Pit-bull owners spent Sunday showing off their prized pooches near Science World in Vancouver.
With the growing debate about breed-specific legislation, the pit-bull owners wanted the public to judge for themselves whether they deserve to be banned.
Kim Walters, 30, was at the awareness walk with her four-year-old pit bull Bruce.
She got Bruce as a rescue dog from Ontario, where pit bulls are banned under legislation enacted in 2005. In Ontario, it’s illegal to breed or bring them into the province even for a short visit. Pit bulls born before 2005 must be sterilized, muzzled and kept on leashes.
Walters said her dog has a great disposition and has never bitten or attacked anyone, and isn’t the least bit aggressive when around other people or dogs.
She feels the issue comes down to the owners. Walters also feels the owners of pit bulls who are responsible for their pets have been wrongly maligned.
“Pit-bull owners are not gangsters and drug dealers and we don’t need to be treated as such,” she said.
Walters feels Bruce is a perfect example of a dog that needed to be given another chance.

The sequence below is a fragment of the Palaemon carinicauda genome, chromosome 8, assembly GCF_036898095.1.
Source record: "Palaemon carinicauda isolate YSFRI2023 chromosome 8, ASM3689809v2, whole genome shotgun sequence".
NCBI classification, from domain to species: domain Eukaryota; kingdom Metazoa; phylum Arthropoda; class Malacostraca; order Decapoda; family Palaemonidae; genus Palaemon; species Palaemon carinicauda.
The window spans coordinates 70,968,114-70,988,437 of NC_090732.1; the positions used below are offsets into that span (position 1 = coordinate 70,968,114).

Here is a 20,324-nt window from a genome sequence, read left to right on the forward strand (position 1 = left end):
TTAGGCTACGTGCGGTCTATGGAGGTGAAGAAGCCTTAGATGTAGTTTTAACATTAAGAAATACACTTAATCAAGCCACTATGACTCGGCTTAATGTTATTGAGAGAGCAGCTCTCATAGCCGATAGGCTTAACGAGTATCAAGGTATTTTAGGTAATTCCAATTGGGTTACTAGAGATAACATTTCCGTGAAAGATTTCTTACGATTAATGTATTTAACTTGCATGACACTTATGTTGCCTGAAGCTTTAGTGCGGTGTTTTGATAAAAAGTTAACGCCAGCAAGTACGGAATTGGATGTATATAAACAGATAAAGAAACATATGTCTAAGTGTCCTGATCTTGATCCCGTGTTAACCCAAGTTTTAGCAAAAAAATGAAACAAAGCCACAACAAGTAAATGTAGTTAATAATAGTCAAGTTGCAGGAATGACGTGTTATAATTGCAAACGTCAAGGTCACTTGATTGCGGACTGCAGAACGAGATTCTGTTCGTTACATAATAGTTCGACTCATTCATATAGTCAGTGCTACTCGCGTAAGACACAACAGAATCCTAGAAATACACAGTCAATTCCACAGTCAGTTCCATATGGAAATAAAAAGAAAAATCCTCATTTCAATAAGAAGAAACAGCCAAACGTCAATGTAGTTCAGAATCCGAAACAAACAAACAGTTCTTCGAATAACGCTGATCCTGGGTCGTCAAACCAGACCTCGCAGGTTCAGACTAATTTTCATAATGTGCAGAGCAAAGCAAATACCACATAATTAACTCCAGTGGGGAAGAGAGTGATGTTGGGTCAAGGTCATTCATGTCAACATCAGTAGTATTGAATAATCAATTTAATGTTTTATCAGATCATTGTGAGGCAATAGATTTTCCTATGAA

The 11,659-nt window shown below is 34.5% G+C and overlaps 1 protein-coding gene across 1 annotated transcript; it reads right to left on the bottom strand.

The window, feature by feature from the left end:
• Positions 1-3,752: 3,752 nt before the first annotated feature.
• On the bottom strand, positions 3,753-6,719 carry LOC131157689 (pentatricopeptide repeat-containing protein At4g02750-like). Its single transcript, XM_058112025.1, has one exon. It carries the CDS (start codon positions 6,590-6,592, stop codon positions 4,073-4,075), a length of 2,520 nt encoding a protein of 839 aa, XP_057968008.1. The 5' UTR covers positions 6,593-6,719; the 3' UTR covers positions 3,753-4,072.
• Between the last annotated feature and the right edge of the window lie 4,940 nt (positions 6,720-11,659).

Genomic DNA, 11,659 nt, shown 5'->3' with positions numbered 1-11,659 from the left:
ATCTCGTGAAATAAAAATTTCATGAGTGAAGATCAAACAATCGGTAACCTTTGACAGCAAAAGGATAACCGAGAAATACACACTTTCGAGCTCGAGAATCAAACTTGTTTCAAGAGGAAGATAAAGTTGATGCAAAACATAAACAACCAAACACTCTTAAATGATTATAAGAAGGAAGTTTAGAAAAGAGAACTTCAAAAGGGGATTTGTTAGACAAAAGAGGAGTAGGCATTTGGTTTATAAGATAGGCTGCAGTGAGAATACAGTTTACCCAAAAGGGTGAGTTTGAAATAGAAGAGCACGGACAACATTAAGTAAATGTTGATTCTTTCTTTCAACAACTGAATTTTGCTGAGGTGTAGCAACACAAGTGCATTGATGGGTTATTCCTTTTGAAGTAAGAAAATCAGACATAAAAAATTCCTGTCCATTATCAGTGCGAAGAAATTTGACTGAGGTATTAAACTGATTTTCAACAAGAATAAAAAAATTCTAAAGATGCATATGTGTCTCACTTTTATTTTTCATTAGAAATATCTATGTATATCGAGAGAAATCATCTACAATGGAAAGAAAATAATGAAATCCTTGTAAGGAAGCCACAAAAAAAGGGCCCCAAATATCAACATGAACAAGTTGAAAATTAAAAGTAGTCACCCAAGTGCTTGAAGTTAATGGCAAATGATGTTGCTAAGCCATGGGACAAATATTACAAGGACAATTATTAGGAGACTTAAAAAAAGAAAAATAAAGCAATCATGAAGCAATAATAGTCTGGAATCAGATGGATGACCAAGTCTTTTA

“I think of all the dogs like Bruce who are put down,” she said of the type of legislation in Ontario that can be a death sentence for a pit bull.
Ann Cooper helped organize the walk and said the group is worried about legislation similar to what’s in Ontario being enacted in B.C.
”We are speaking out about breed-specific legislation in Ontario, “ she said. “We feel there are alternatives such as strict enforcement on dogs that haven’t been trained or managed properly.
“We are having the walk to educate people on pit bulls — they are fantastic family dogs.”
Rob Hogan has a pit bull named Squeeze that is 14 months old and he’s had him since he was a pup.
“This dog is beautiful, he loves to cuddle,” he said. “It is all about how the dog is brought up.”
A number of recent pit-bull attacks on children have renewed calls for a pit-bull ban in B.C.
In White Rock, four-year-old Emma-Leigh Cranford had her throat ripped out by a dog belonging to a friend of the family. The young girl survived, with 40 stitches across her jaw after two hours of surgery at B.C. Children’s Hospital.
A few days later, a three-year-old Kelowna boy received 32 stitches in his face after he reached down to pet a pit bull.
The B.C. SPCA has said a pit-bull ban wouldn’t work.